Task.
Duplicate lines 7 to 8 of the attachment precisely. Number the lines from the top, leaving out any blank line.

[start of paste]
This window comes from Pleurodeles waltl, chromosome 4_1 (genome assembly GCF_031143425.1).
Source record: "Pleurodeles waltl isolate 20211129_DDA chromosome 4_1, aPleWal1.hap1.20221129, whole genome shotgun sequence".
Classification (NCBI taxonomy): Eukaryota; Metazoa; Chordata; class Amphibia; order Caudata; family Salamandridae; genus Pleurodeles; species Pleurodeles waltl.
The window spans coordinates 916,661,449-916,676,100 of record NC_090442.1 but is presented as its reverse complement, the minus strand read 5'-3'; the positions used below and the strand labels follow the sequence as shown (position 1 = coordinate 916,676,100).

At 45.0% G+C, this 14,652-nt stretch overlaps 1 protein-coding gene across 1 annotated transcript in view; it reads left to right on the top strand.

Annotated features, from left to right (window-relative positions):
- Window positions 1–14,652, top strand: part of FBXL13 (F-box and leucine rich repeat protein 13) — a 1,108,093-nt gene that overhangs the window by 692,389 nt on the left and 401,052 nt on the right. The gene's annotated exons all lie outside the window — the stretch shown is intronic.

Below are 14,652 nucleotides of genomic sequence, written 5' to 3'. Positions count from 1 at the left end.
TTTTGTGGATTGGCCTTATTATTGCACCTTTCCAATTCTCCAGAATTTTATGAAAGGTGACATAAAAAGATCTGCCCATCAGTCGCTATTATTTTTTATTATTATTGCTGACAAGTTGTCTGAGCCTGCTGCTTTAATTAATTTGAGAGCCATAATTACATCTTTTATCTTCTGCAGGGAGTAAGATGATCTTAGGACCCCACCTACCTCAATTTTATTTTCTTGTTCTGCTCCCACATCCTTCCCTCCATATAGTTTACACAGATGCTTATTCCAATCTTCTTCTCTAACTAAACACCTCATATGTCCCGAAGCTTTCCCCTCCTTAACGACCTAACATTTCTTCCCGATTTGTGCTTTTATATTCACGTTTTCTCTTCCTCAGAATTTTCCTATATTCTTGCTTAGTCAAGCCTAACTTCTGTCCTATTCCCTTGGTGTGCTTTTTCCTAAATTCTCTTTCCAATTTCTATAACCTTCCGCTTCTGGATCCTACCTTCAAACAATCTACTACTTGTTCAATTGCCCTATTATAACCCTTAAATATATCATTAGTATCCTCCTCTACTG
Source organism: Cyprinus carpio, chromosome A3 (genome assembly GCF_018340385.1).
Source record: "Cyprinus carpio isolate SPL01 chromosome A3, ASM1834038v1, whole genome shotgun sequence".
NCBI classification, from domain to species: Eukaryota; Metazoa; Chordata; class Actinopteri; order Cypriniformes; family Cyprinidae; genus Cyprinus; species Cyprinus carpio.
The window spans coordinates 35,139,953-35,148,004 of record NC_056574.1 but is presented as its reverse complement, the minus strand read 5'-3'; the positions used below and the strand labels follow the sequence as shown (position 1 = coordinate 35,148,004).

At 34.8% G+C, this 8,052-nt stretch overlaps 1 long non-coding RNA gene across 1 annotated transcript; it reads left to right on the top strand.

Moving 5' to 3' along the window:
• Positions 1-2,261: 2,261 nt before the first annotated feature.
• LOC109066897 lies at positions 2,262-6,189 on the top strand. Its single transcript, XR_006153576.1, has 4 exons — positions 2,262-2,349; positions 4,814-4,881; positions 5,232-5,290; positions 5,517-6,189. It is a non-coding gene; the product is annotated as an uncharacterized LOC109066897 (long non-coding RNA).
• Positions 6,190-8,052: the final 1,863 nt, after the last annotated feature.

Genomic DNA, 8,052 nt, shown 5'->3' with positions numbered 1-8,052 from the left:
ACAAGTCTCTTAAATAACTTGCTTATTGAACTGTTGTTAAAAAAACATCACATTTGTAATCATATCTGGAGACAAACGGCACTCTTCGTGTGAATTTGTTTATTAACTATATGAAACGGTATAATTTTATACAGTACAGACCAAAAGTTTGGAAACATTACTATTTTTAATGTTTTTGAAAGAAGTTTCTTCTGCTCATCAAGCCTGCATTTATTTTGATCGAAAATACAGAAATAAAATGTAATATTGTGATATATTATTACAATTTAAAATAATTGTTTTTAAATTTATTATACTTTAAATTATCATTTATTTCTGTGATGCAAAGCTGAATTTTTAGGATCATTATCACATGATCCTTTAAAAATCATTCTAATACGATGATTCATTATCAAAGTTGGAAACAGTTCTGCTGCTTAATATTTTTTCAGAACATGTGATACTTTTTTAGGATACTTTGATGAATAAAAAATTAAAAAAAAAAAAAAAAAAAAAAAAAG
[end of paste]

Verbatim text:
- Window positions 1–14,652, top strand: part of FBXL13 (F-box and leucine rich repeat protein 13) — a 1,108,093-nt gene that overhangs the window by 692,389 nt on the left and 401,052 nt on the right. The gene's annotated exons all lie outside the window — the stretch shown is intronic.

Below are 14,652 nucleotides of genomic sequence, written 5' to 3'. Positions count from 1 at the left end.